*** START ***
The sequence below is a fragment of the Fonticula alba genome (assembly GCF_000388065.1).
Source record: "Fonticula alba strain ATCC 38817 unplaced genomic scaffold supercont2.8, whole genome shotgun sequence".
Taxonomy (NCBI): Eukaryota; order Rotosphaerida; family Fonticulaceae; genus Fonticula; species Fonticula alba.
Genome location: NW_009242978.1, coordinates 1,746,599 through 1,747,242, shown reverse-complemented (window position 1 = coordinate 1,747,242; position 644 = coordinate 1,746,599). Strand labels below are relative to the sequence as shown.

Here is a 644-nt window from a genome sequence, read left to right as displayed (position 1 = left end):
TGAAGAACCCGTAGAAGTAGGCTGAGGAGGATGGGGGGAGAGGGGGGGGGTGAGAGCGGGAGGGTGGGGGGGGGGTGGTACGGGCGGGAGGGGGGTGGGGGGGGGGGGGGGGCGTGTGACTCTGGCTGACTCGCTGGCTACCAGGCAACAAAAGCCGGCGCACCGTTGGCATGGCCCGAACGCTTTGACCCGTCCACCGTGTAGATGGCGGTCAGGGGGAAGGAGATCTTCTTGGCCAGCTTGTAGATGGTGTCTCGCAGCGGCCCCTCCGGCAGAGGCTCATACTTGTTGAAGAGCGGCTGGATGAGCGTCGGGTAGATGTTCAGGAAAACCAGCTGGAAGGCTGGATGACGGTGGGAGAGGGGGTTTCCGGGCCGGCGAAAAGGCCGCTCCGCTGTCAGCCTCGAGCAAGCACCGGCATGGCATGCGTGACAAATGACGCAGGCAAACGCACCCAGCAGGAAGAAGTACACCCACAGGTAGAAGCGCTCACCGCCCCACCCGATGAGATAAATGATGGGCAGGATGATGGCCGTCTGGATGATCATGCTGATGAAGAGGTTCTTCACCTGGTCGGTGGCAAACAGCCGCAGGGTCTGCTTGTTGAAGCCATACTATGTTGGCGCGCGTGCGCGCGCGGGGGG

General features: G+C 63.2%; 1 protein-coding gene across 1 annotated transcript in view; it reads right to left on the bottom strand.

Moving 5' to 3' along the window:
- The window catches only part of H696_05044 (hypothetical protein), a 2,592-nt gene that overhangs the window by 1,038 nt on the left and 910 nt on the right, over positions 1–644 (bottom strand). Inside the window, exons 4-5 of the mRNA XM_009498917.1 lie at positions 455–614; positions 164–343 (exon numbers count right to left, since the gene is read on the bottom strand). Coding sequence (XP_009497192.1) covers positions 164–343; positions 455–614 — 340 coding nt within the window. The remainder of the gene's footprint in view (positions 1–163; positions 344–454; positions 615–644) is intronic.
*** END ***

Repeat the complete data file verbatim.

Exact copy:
The sequence below is a fragment of the Fonticula alba genome (assembly GCF_000388065.1).
Source record: "Fonticula alba strain ATCC 38817 unplaced genomic scaffold supercont2.8, whole genome shotgun sequence".
Taxonomy (NCBI): Eukaryota; order Rotosphaerida; family Fonticulaceae; genus Fonticula; species Fonticula alba.
Genome location: NW_009242978.1, coordinates 1,746,599 through 1,747,242, shown reverse-complemented (window position 1 = coordinate 1,747,242; position 644 = coordinate 1,746,599). Strand labels below are relative to the sequence as shown.

Here is a 644-nt window from a genome sequence, read left to right as displayed (position 1 = left end):
TGAAGAACCCGTAGAAGTAGGCTGAGGAGGATGGGGGGAGAGGGGGGGGGTGAGAGCGGGAGGGTGGGGGGGGGGTGGTACGGGCGGGAGGGGGGTGGGGGGGGGGGGGGGGCGTGTGACTCTGGCTGACTCGCTGGCTACCAGGCAACAAAAGCCGGCGCACCGTTGGCATGGCCCGAACGCTTTGACCCGTCCACCGTGTAGATGGCGGTCAGGGGGAAGGAGATCTTCTTGGCCAGCTTGTAGATGGTGTCTCGCAGCGGCCCCTCCGGCAGAGGCTCATACTTGTTGAAGAGCGGCTGGATGAGCGTCGGGTAGATGTTCAGGAAAACCAGCTGGAAGGCTGGATGACGGTGGGAGAGGGGGTTTCCGGGCCGGCGAAAAGGCCGCTCCGCTGTCAGCCTCGAGCAAGCACCGGCATGGCATGCGTGACAAATGACGCAGGCAAACGCACCCAGCAGGAAGAAGTACACCCACAGGTAGAAGCGCTCACCGCCCCACCCGATGAGATAAATGATGGGCAGGATGATGGCCGTCTGGATGATCATGCTGATGAAGAGGTTCTTCACCTGGTCGGTGGCAAACAGCCGCAGGGTCTGCTTGTTGAAGCCATACTATGTTGGCGCGCGTGCGCGCGCGGGGGG

General features: G+C 63.2%; 1 protein-coding gene across 1 annotated transcript in view; it reads right to left on the bottom strand.

Moving 5' to 3' along the window:
- The window catches only part of H696_05044 (hypothetical protein), a 2,592-nt gene that overhangs the window by 1,038 nt on the left and 910 nt on the right, over positions 1–644 (bottom strand). Inside the window, exons 4-5 of the mRNA XM_009498917.1 lie at positions 455–614; positions 164–343 (exon numbers count right to left, since the gene is read on the bottom strand). Coding sequence (XP_009497192.1) covers positions 164–343; positions 455–614 — 340 coding nt within the window. The remainder of the gene's footprint in view (positions 1–163; positions 344–454; positions 615–644) is intronic.